How ironic it is that all those women who bought bumper-stickers from the leftwing National Organization of Women wanting laws “off” their bodies are now salivating at the thought of free oral contraceptives, compliments of the Obama administration’s… laws. I guess it depends whose laws they prefer. How convenient to have such a bone-headedly flexible philosophy.
In one of his most devastating — and hilarious — columns ever, author, blogger and deep-thinker- with-a-puckish-wit Ira Stoll devastates the poster child of free birth control pills, Georgetown University law student and Obama tool, Sandra Fluke. Writing in The New York Sun, Mr. Stoll parries her argument that $1,000 per year during three years of law school is too much for poor students to pay for their birth control “needs” (emphasis added:)
Here are a few ways Ms. Fluke and her friends might get their contraceptive costs down below that $3,000 level:
- They could have men pay half. Modern men do half the parenting work or pay at least half the child support. Why shouldn’t men pay for half of the contraceptive costs?
- Ms. Fluke and her friends could use condoms instead of prescription birth control pills. One Georgetown student group reportedly handed out 4,500 “free” condoms during one recent semester. Or the law students could buy condoms online at $40.25 for a package of 100. At about 40 cents a condom, the Georgetown students could have sex twice a day, 365 days a year, for all three years of law school, for just $881 dollars.
- Ms. Fluke and her friends could go to Walmart or Target, whose lists of inexpensive drugs include the oral contraceptive Tri-Sprintec priced at $4 for a 28-day supply. Total cost, assuming continuous use for three full years (including the summer after graduating law school or before starting): about $150.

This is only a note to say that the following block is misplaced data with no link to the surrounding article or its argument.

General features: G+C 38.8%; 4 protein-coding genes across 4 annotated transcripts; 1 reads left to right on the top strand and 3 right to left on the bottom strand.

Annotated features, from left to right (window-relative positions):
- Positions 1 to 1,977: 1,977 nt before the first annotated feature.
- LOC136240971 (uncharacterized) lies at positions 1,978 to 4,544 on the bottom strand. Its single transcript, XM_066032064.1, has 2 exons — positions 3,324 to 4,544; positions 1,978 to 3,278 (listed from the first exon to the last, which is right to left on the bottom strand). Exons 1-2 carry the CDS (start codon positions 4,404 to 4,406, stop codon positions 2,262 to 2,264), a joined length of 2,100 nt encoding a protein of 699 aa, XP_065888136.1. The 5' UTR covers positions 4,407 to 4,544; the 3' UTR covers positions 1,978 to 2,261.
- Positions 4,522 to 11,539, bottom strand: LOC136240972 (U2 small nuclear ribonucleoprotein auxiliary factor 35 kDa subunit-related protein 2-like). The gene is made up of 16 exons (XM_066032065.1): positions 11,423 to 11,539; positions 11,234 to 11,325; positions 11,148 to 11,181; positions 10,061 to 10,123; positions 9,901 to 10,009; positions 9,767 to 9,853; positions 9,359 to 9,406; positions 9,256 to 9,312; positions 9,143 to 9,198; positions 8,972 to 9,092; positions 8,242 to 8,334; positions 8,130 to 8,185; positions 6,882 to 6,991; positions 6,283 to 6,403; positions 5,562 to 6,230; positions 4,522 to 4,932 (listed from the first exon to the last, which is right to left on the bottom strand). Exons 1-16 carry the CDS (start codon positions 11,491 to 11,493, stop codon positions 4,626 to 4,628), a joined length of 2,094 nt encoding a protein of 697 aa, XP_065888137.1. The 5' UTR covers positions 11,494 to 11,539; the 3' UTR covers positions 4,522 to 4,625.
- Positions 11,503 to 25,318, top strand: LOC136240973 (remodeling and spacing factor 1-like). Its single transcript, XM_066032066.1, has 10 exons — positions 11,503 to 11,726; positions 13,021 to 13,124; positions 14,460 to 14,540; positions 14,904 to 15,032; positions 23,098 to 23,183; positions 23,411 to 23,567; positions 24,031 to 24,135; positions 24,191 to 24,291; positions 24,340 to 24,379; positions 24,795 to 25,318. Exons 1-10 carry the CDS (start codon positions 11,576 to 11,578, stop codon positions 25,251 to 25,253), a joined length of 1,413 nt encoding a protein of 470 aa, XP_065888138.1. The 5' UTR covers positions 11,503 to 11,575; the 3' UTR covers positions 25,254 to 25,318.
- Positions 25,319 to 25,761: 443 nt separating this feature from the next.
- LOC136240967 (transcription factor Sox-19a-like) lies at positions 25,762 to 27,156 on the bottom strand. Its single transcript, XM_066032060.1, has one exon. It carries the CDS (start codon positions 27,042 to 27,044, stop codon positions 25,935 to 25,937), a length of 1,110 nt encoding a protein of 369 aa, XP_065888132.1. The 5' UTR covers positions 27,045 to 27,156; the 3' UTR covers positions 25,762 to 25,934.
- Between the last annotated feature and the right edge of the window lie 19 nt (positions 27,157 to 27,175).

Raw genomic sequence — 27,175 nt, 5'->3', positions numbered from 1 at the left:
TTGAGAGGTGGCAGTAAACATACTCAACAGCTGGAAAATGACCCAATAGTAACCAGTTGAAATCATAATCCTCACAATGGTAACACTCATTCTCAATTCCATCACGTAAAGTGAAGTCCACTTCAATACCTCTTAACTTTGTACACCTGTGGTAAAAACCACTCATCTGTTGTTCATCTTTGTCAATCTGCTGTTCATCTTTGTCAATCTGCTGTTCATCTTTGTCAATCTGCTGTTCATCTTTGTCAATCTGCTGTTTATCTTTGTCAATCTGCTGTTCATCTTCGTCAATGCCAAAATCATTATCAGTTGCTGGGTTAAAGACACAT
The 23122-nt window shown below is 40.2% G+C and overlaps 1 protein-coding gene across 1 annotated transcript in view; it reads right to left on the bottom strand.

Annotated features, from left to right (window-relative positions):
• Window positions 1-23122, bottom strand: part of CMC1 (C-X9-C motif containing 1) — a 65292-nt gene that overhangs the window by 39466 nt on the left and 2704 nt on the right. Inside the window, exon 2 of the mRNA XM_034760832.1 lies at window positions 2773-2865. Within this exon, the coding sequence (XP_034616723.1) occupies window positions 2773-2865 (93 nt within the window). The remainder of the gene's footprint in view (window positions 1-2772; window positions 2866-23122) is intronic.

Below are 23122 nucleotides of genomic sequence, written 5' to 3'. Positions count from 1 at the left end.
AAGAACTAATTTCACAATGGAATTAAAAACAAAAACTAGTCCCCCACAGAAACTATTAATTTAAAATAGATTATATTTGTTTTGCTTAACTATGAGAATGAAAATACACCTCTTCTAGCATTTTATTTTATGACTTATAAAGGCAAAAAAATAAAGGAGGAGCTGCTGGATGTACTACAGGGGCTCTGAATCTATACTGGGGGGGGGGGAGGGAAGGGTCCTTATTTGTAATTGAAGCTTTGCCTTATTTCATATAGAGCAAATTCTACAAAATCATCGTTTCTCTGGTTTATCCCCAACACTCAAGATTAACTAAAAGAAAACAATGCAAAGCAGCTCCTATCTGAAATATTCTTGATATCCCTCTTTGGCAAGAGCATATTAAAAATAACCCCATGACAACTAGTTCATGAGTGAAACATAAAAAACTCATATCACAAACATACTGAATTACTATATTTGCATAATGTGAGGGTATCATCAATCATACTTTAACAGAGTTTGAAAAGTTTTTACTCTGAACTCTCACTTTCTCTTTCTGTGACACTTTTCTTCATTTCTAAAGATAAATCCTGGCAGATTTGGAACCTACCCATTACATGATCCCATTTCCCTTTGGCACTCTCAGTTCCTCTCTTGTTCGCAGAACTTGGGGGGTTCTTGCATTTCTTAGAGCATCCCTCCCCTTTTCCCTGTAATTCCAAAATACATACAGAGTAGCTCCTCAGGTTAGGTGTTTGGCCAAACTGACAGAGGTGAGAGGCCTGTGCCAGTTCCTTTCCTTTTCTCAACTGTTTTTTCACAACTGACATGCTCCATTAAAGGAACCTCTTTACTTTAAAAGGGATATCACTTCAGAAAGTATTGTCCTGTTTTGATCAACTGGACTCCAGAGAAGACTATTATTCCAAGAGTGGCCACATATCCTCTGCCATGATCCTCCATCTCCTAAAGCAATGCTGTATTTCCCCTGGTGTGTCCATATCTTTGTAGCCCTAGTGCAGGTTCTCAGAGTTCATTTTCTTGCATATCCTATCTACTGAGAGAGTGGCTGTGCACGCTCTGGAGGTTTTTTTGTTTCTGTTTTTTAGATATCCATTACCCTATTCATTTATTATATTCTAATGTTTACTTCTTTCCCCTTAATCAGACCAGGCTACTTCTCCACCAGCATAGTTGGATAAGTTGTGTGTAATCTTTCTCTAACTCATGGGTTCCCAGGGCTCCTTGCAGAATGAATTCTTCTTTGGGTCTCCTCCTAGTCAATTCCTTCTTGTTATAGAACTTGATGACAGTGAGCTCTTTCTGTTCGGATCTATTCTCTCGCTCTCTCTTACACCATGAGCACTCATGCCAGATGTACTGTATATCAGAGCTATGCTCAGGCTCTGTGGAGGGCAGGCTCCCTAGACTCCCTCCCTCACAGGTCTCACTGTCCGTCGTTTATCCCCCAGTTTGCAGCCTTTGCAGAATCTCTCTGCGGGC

As I argue elsewhere today, the idea that all insured Americans should pay $10-20 co-payments for their own medications but should be forced to subsidize the recreational sex of anyone else is truly repugnant. When you were young, did you ever expect anyone else to pay for your condoms or spermicidal jelly to place in the diaphragm you bought with your own money? I didn’t think so. No, to think otherwise, you’d have to hold, as does Ms. Fluke, a B.S. (golly, I wonder what that stands for?) in Policy Analysis & Management and Feminist, Gender, & Sexuality Studies.
And you thought that no one could do anything useful with a major like that. Au contraire, she’s already well over her Warholian fifteen minutes of fame. Why do I foresee a godawful Sandra Fluke tell-all book coming to your nearest Barnes & Noble’s “Current Events” table all too soon? Can a permanent slot on “Anderson Cooper 360” be beyond her reach? Gloria Borger, call your agent. Now.
Returning to Mr. Stoll, he concludes his trenchant analysis with these questions that he says “go right to the heart of ObamaCare”:
Why is the president getting involved in setting prices for prescription drugs in the first place? Where in the Constitution does he get that power? Why should people past reproductive age who are paying copayments for their heart or arthritis medication be paying taxes to subsidize free prescription contraceptives for law students?
Why, indeed? And to think these same leftist women have all those posters in their attics and basements with messages such as this one:
Guess they’re probably saving them for the Romney administration.